Halfdan Sorbye, Grace Kong, and Simona Grozinsky-Glasberg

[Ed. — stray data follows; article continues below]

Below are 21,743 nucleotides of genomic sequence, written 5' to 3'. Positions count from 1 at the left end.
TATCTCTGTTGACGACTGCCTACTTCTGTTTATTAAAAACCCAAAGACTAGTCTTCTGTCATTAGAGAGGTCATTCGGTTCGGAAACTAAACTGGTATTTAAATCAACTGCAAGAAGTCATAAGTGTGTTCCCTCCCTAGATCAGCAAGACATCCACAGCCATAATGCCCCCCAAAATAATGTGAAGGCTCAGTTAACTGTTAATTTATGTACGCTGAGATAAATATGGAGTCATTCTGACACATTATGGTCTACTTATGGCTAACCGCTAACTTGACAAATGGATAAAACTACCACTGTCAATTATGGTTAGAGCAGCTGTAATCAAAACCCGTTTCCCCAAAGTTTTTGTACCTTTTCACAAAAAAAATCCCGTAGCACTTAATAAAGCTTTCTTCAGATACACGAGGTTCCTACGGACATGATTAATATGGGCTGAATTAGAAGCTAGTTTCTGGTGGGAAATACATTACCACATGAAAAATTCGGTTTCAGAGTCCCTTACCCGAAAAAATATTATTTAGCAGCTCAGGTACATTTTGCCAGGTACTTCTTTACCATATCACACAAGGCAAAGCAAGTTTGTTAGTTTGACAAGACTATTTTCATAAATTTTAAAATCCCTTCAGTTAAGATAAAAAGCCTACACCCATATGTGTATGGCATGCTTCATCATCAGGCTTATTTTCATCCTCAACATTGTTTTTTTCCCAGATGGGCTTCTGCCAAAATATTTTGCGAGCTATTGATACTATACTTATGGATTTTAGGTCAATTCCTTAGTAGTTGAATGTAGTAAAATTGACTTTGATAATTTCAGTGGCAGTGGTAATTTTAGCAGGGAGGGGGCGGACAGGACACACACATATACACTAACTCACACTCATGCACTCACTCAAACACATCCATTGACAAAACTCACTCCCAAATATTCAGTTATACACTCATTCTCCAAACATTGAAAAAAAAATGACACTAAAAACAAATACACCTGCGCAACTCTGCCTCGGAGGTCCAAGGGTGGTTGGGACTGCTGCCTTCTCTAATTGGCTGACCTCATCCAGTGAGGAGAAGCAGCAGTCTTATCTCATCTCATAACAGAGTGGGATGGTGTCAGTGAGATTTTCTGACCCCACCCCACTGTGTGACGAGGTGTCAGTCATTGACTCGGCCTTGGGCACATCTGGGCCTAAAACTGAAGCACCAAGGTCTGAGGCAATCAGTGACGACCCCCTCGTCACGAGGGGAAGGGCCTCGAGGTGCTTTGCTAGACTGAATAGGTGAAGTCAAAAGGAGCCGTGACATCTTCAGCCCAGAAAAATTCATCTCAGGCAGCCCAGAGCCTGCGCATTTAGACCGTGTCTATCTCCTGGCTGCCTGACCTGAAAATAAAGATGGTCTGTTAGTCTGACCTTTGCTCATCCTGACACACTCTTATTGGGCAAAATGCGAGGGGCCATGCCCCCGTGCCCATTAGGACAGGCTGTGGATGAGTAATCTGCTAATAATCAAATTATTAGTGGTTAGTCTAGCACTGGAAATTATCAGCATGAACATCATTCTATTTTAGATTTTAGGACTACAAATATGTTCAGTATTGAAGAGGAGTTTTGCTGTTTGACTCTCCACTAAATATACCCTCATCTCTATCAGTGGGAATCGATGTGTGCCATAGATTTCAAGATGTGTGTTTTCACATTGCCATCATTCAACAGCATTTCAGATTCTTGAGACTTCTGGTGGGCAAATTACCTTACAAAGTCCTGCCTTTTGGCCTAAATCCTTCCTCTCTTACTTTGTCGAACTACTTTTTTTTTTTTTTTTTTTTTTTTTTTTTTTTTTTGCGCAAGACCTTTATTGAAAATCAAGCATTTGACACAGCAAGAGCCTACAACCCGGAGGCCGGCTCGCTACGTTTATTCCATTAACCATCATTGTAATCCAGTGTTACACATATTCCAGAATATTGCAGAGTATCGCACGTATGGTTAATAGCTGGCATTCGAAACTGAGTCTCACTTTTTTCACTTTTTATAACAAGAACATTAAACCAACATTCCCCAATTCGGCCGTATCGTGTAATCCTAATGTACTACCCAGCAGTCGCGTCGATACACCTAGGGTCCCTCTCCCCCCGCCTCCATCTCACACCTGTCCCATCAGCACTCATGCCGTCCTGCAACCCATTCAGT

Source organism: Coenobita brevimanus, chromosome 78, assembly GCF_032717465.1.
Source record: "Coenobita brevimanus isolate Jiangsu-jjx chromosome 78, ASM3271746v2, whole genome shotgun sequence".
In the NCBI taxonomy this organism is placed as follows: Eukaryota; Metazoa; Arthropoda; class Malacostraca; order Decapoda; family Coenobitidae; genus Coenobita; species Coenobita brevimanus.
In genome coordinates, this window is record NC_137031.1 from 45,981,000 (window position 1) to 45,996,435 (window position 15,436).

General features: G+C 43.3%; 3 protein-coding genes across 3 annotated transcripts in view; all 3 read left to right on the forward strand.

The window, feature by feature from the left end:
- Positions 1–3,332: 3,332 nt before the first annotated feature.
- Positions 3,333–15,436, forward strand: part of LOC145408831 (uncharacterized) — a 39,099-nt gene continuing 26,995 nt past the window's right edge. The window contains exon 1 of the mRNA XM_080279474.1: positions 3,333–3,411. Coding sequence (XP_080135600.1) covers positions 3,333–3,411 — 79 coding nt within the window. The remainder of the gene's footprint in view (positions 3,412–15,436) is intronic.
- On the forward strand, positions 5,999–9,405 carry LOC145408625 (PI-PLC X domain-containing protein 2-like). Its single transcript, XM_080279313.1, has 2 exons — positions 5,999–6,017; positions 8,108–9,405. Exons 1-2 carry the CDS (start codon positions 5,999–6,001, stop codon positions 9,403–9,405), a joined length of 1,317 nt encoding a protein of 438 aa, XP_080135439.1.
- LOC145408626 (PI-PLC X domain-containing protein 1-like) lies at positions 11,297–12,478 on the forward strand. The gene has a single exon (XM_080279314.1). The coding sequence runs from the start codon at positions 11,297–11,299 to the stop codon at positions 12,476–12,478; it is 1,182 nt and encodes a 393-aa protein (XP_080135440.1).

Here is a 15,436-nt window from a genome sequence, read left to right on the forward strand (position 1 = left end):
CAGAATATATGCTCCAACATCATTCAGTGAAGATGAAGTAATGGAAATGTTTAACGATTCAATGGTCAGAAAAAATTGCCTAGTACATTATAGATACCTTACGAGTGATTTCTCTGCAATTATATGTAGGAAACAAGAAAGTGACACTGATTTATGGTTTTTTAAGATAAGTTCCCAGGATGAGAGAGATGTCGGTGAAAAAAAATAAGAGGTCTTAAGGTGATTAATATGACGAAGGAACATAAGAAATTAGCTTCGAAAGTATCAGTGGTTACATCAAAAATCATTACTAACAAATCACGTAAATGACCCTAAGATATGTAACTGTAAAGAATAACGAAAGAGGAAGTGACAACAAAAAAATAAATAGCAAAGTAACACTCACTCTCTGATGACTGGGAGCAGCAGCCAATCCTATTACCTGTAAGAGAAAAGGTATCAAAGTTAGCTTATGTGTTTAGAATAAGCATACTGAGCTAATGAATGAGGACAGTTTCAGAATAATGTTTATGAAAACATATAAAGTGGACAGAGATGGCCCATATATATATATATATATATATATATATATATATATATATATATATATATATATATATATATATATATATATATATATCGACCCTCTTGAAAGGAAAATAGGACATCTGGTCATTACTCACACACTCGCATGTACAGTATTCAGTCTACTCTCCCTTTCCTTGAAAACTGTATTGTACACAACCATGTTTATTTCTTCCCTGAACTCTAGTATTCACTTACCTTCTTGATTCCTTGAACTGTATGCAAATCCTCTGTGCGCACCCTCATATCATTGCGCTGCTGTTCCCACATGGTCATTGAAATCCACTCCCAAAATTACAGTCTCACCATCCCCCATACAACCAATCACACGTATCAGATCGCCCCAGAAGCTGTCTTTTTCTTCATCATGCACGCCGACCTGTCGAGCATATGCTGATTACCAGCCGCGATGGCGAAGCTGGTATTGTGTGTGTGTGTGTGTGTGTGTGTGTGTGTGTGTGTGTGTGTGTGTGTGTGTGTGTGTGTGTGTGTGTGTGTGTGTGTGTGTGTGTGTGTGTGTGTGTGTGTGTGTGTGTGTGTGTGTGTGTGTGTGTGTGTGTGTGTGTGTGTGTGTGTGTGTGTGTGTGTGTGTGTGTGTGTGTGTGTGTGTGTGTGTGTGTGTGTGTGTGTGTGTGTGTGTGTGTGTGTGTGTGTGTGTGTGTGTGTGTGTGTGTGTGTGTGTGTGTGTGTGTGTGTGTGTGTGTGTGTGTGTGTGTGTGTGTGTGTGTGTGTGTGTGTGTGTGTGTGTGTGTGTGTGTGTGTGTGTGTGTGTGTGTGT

Peptide receptor radionuclide therapy (PRRT) is an established treatment for grade 1 and 2 gastroenteropancreatic neuroendocrine tumors with an increased uptake on somatostatin receptor imaging (SRI). Patients with metastatic high-grade (WHO G3) gastroenteropancreatic neuroendocrine neoplasms (NET G3 and NEC) represent a heterogeneous subgroup with poor prognosis and standard platinum-etoposide chemotherapy have limited therapeutic benefit. However, there is promising emerging evidence supporting the effectiveness of PRRT in SRI-positive G3 disease. A review search for studies reporting on PRRT in gastroenteropancreatic neuroendocrine neoplasms G3 was performed: four studies with more than ten cases were found. PRRT was mainly given as second- or third-line treatment in patients with progressive disease. Most patients had a pancreatic primary, 50% had well-differentiated tumors, and most had a Ki-67 <55%. Three studies showed similar results with promising response rates (31–41%) and disease control rates (69–78%). Progression-free survival (11–16 months) and survival (22–46 months) were best concerning patients with a Ki-67 <55%. Progression-free survival was 19 months in NET G3, 11 months for lowNEC (Ki-67 ≤55%) and 4 months for highNEC (Ki-67 >55%). PRRT should be considered for patients with increased uptake on SRI, both in gastroenteropancreatic NET G3 cases and as well as in NEC cases with a Ki-67 21–55%. PRRT for NEC with a Ki-67 >55% is less defined, but could be considered in highly selected cases after response to initial chemotherapy where all residual disease have high uptake on SRI. Dual tracer using 18F-FDG PET/CT and SRI provides important information for patient selection for PRRT in this heterogeneous complex high-grade disease.